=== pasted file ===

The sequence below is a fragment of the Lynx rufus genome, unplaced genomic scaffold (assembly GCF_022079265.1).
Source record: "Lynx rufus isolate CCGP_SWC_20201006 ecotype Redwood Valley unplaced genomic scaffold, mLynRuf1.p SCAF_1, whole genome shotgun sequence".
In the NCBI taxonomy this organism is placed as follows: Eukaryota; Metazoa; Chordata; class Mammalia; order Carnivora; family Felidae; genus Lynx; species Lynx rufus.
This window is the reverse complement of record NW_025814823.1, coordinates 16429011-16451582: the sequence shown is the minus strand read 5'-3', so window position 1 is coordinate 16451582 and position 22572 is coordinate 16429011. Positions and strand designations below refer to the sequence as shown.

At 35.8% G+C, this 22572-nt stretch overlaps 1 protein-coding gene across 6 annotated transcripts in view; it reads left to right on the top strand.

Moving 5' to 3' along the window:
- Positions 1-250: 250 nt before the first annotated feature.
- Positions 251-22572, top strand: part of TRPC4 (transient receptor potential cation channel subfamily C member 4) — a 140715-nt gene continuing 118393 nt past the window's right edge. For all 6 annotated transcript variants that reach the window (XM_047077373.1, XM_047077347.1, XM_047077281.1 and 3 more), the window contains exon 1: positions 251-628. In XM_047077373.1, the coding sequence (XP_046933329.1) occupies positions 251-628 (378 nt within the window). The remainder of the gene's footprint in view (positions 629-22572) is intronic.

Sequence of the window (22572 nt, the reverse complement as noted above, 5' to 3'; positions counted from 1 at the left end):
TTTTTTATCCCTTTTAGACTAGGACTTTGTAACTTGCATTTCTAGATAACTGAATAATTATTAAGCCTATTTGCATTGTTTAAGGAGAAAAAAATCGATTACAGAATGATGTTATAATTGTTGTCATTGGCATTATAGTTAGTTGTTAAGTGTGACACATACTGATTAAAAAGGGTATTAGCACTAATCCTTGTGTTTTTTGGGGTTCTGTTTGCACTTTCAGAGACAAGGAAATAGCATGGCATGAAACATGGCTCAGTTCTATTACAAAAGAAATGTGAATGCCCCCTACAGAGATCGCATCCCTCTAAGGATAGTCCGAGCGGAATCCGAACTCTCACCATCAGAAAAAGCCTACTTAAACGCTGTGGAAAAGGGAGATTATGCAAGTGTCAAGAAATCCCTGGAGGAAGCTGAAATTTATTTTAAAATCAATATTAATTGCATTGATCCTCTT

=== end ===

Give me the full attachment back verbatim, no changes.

The sequence below is a fragment of the Lynx rufus genome, unplaced genomic scaffold (assembly GCF_022079265.1).
Source record: "Lynx rufus isolate CCGP_SWC_20201006 ecotype Redwood Valley unplaced genomic scaffold, mLynRuf1.p SCAF_1, whole genome shotgun sequence".
In the NCBI taxonomy this organism is placed as follows: Eukaryota; Metazoa; Chordata; class Mammalia; order Carnivora; family Felidae; genus Lynx; species Lynx rufus.
This window is the reverse complement of record NW_025814823.1, coordinates 16429011-16451582: the sequence shown is the minus strand read 5'-3', so window position 1 is coordinate 16451582 and position 22572 is coordinate 16429011. Positions and strand designations below refer to the sequence as shown.

At 35.8% G+C, this 22572-nt stretch overlaps 1 protein-coding gene across 6 annotated transcripts in view; it reads left to right on the top strand.

Moving 5' to 3' along the window:
- Positions 1-250: 250 nt before the first annotated feature.
- Positions 251-22572, top strand: part of TRPC4 (transient receptor potential cation channel subfamily C member 4) — a 140715-nt gene continuing 118393 nt past the window's right edge. For all 6 annotated transcript variants that reach the window (XM_047077373.1, XM_047077347.1, XM_047077281.1 and 3 more), the window contains exon 1: positions 251-628. In XM_047077373.1, the coding sequence (XP_046933329.1) occupies positions 251-628 (378 nt within the window). The remainder of the gene's footprint in view (positions 629-22572) is intronic.

Sequence of the window (22572 nt, the reverse complement as noted above, 5' to 3'; positions counted from 1 at the left end):
TTTTTTATCCCTTTTAGACTAGGACTTTGTAACTTGCATTTCTAGATAACTGAATAATTATTAAGCCTATTTGCATTGTTTAAGGAGAAAAAAATCGATTACAGAATGATGTTATAATTGTTGTCATTGGCATTATAGTTAGTTGTTAAGTGTGACACATACTGATTAAAAAGGGTATTAGCACTAATCCTTGTGTTTTTTGGGGTTCTGTTTGCACTTTCAGAGACAAGGAAATAGCATGGCATGAAACATGGCTCAGTTCTATTACAAAAGAAATGTGAATGCCCCCTACAGAGATCGCATCCCTCTAAGGATAGTCCGAGCGGAATCCGAACTCTCACCATCAGAAAAAGCCTACTTAAACGCTGTGGAAAAGGGAGATTATGCAAGTGTCAAGAAATCCCTGGAGGAAGCTGAAATTTATTTTAAAATCAATATTAATTGCATTGATCCTCTT